Modern America (1914-1929)
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The United States acquired the Caribbean island of Puerto Rico in 1898 after its victory in the Spanish-American War. After a period of limited local autonomy, the U.S. granted Puerto Ricans American citizenship in 1917. The arrival of large, U.S.-backed sugar plantations of the island displaced many erstwhile subsistence farmers, creating a rural…

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Item Type: Government Document
Date: 1918

During World War I, the U.S. government needed to raise money to pay for the soldiers, tanks, airplanes, and other equipment it needed to fight the war. To do this, it sold war bonds, which citizens could buy and then be paid back after the war. This poster tried to convince Americans that it was their patriotic duty to buy war bonds by listing…

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Item Type: Poster/Print
Date: Circa 1919

In the years after World War I, American workers sought to consolidate and expand the gains they had achieved during the war years. In September 1919, some 350,000 steelworkers went on strike, seeking higher wages, shorter hours and better working conditions. Steel companies, often with assistance of local governments, responded with violent…

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Item Type: Pamphlet/Petition
Date: 1919

In July 1919, Chicago suffered a terrible race riot. An African-American teenager swimming in Lake Michigan floated into a "white" area and drowned after being stoned by a white crowd. Violence spread rapidly. Black Chicagoans, including World War I veterans, fought back. By the riot's end, 23 people had been killed and more than five hundred…

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Item Type: Photograph
Date: 1919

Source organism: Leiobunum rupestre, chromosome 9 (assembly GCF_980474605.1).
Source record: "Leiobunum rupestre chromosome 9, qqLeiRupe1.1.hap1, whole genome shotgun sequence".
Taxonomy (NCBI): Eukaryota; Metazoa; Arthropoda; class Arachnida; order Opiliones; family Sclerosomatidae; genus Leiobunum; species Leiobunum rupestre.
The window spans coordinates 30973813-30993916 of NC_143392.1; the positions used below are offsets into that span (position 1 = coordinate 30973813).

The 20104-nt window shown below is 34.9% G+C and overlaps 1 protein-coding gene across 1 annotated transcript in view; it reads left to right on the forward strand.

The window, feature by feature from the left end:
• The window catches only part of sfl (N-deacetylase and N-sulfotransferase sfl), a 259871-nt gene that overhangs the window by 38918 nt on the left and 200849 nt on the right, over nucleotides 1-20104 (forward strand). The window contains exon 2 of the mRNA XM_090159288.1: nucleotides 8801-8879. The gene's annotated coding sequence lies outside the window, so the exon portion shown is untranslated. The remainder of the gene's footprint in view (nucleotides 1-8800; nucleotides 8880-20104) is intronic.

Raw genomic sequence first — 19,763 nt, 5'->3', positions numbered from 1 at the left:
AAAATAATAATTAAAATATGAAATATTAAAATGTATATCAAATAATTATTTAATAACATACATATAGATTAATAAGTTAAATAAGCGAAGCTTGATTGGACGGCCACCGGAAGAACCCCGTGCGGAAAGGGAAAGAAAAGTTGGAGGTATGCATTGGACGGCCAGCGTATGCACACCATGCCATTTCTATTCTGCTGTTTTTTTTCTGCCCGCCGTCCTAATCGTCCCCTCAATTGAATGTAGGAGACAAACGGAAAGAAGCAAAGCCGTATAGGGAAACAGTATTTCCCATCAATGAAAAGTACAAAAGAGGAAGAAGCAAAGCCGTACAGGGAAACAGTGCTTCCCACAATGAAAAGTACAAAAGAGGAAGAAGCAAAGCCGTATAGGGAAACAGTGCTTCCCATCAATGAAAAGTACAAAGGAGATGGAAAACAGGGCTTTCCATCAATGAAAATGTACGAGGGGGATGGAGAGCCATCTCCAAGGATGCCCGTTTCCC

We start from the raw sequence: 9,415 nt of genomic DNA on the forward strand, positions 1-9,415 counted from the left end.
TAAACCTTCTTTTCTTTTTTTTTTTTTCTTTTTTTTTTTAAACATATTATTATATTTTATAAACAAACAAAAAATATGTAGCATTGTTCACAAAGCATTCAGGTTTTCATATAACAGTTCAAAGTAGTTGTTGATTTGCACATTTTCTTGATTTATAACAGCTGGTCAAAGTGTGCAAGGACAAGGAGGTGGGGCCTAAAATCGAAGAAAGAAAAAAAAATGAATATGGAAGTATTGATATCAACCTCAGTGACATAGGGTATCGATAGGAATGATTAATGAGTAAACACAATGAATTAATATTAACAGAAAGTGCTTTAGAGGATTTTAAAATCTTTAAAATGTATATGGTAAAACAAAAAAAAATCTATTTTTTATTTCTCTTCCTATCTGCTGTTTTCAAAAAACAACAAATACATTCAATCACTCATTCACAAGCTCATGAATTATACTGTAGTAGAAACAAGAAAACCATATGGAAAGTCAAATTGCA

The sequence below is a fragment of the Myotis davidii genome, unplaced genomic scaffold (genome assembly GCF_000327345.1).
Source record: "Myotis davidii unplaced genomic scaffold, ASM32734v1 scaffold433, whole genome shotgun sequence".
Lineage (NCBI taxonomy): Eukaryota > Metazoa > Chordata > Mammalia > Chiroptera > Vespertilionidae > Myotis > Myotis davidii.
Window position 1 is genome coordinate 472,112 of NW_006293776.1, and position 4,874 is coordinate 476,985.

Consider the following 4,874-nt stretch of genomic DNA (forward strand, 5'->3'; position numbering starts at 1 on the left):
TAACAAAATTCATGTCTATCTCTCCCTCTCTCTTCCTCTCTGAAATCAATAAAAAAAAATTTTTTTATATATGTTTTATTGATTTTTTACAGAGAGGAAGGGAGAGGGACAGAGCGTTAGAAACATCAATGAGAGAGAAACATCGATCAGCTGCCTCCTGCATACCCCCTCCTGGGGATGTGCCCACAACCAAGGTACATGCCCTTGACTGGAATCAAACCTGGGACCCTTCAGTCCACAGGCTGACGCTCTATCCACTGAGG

The steel strike of 1919 saw some 350,000 workers walk off the job, temporarily bringing the steel industry to a halt. The U.S. Senate Committee on Education and Labor investigated, interviewing striking steelworkers such as Slavic immigrant Andrew Pido. In his testimony to the committee, Pido tells of his abuse at the hands of local police, the…

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Item Type: Government Document
Date: 1919

After World War I a "Red Scare" broke out as anxieties about political extremists and radicals led to widespread demonization and political persecution of leftists and immigrants. A series of high-profile events from the late-nineteenth century on, such as the Haymarket Square bombing and the assassination of President McKinley by Leon Czolgosz,…

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Item Type: Cartoon
Date: 1919

After Congress approved the 19th Amendment in June 1919, the amendment had to be ratified by three fourths of the states. Fortunately, suffragists were well organized at the local level to pressure state legislatures into approving the amendment. To keep track of the amendment’s progress, the National Women’s Party created a…
In the early twentieth century, African Americans had plenty of reasons to leave the rural South: disfranchisement, segregation, poverty, racial violence, lack of educational opportunities, and the drudgery of farm life. As the cartoon below from The Crisis magazine shows, lynching stood out as particularly horrific and unjust. Violently…

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Item Type: Cartoon
Date: 1920

Marcus Garvey, a Jamaican immigrant, was the leader of the largest black mass movement in the nation's history. His Universal Negro Improvement Association, which had chapters throughout the U.S., the Caribbean and Africa, promoted race pride, economic self-sufficiency in the black community, and pan-Africanism. At its height, the U.N.I.A. boasted…

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Item Type: Newspaper/Magazine
Date: 1920

Ernestine Alvarado, of New York's YWCA, sharply criticized Americans who disparaged Mexico and did not welcome Mexican immigrants. She defended Mexican immigrants, calling them "bold dreamers," and castigated nativist stereotypes and unwelcoming labor unions.

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Item Type: Speech
Date: 1920